We always stress the importance of a strong sending reputation. By keeping an eye on your engagement (opens, clicks TiNs, etc.) and reputation (spam complaints, spam traps, unknown users, etc.) metrics you’ll get a good picture of how your emails are being received by subscribers.
But if you’re looking for another measure of your reputation, you can take advantage of a handful of resources that will let you know where you stand. This post will help outline tools you can use to keep your sending reputation on track.
5 tools to check your sending reputation
Like a credit score, a Sender Score is a measure of your reputation. Scores are calculated from 0 to 100. The higher your score, the better your reputation and the higher your email deliverability rate. Numbers are calculated on a rolling 30-day average and illustrate where your IP address ranks against other IP addresses. This service is provided by Return Path.
Talos Intelligence is a product of Cisco and provides you with the tools to check your reputation by ranking you as Good, Neutral, or Poor. Good means there is little or no threat activity. Neutral means your IP address or domain is within acceptable parameters, but may still be filtered or blocked. Poor means there is a problematic level of threat activity and you are likely to be filtered or blocked.
WatchGuard’s ReputationAuthority helps protect business and government organizations from unwanted email and web traffic that contain spam, malware, spyware, malicious code, and phishing attacks. You can look up your IP address or domain, receive a reputation score from 0-100, and get the percentage of emails that were good versus bad.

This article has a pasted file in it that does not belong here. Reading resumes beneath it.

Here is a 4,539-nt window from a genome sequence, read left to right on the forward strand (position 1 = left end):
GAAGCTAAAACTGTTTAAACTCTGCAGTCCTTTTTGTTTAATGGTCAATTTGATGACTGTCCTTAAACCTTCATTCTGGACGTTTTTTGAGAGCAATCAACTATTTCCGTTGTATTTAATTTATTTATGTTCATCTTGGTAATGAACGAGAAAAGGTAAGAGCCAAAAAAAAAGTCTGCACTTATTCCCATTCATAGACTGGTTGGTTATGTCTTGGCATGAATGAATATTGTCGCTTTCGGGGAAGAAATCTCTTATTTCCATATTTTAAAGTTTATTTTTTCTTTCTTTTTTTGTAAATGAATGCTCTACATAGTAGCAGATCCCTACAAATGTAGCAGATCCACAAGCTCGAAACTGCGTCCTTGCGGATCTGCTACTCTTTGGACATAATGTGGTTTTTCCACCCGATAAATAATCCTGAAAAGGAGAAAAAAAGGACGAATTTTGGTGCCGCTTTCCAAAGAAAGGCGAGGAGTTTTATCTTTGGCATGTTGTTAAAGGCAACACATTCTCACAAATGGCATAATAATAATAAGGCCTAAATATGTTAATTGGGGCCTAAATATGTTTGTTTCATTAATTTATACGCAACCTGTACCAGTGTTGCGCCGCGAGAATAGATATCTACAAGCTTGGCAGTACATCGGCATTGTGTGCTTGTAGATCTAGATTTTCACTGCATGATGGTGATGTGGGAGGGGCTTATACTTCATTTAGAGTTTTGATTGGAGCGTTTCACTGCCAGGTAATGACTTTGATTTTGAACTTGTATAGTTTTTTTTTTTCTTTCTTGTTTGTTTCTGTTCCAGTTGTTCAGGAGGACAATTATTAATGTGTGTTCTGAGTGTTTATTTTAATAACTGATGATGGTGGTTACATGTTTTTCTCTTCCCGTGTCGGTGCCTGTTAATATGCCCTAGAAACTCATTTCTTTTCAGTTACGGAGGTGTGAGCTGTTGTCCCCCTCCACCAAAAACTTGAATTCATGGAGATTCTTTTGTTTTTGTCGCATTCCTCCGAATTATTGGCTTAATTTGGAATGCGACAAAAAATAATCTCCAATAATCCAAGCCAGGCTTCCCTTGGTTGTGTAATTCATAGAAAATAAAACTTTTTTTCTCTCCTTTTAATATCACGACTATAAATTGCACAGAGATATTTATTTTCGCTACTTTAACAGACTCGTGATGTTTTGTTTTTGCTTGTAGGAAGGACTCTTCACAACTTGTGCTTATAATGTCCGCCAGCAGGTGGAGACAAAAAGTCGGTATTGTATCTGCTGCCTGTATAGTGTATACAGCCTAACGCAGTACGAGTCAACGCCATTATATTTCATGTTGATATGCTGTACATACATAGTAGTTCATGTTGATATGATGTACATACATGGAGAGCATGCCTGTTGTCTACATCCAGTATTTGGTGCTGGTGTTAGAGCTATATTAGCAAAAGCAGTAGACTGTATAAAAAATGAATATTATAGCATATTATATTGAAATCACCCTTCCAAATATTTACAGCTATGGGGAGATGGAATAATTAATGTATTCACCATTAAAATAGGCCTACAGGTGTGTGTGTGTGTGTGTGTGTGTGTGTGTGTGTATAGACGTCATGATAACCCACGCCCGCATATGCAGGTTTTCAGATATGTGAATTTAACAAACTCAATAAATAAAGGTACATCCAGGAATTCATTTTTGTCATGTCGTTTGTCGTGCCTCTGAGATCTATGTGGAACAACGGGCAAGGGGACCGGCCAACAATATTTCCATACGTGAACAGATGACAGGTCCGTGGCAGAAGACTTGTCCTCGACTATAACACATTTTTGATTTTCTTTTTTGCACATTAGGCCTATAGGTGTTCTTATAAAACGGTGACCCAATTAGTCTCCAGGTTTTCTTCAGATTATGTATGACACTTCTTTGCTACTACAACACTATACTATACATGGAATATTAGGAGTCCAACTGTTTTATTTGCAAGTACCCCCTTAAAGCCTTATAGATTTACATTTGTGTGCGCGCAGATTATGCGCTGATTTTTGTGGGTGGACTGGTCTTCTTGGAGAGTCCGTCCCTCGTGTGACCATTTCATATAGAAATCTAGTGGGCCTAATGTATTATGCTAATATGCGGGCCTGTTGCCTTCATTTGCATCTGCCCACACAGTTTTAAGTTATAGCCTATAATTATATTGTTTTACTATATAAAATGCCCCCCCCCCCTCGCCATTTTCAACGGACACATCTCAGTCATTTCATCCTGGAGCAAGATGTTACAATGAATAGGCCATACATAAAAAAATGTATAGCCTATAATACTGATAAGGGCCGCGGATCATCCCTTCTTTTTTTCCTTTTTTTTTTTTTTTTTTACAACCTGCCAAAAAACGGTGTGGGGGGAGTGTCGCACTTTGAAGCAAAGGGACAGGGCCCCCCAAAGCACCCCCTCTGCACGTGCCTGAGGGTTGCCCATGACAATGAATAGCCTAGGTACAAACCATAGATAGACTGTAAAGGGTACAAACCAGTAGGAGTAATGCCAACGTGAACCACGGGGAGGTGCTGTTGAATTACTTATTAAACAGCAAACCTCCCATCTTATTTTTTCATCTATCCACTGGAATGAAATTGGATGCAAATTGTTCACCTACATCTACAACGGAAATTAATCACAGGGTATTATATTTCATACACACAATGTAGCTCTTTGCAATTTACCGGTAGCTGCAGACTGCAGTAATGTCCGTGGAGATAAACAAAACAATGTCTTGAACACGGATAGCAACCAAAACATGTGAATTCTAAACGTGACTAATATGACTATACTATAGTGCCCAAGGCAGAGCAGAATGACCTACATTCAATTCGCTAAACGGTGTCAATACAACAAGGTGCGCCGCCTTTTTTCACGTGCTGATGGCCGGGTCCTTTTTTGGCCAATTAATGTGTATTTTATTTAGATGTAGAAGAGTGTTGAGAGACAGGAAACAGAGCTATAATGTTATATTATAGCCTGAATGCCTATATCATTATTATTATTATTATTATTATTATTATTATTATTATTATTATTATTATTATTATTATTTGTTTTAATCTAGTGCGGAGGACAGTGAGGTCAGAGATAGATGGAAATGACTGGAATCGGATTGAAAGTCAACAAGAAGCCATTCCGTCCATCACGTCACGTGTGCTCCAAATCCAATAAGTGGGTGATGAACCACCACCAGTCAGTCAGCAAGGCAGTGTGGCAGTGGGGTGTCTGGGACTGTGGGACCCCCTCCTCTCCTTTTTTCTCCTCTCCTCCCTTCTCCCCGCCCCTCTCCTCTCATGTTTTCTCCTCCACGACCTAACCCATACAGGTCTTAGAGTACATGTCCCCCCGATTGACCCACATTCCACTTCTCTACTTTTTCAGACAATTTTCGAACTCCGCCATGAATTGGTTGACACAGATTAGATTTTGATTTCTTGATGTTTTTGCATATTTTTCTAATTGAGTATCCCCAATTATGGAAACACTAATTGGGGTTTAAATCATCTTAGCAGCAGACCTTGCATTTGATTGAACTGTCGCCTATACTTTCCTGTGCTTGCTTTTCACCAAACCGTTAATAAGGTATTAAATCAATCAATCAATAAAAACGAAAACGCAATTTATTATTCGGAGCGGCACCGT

Barracuda Networks provides both an IP and domain reputation lookup via their Barracuda Reputation System; a real-time database of IP addresses with “poor” or “good” reputations.
TrustedSource is a site very similar to senderbase.org, but run by McAfee. It provides information on both your domain’s email and web reputations as well as affiliations, domain name system (DNS), and mail server information. It also provides details on the history, activation, and associations of your domain.
Reputation is one part of a healthy email program
We also want to emphasize that while these reputation monitoring systems are a great help, they are not the authoritative metric by which you should determine the health of your entire email program.
It is not uncommon to see email senders with SenderScores around 98-99 that are still having inboxing problems, so it’s important to know that just because you get a high score on one of these sites, doesn’t mean you won’t be getting throttled, sent to the spam folder, or blocked outright.
- A sender could have a high reputation score at one or many of these score providers, yet have a high hard bounce rate that indicates an issue with the point of address collection that can threaten their sending reputation.
- A sender with low spam complaint rates and low block rates might have a great reputation score, but still see significant filtering by ISPs to the spam folder due to lack of recipient engagement with their content.
When looking at your email program, keep in mind that reputation monitoring systems are best used as one data point (an important one) in an overarching holistic assessment.
Your email reputation is always in your control. By taking advantage of these resources and a variety of data points (hard bounce rates, open rate trends, blocking or soft bounce rates, and deferrals), you’ll have more accurate visibility into how the mailbox providers view your mail. All of these data points are signals of whether or not your mail is seen as wanted by recipients. So the more proactive you can be with your email deliverability, the better.
If you’re interested in having a partner to help with your sending reputation and email deliverability, check out SendGrid. Both our API and email marketing plans offer reputable shared IP addresses or dedicated IPs depending on your needs. Check our sending plans to get started.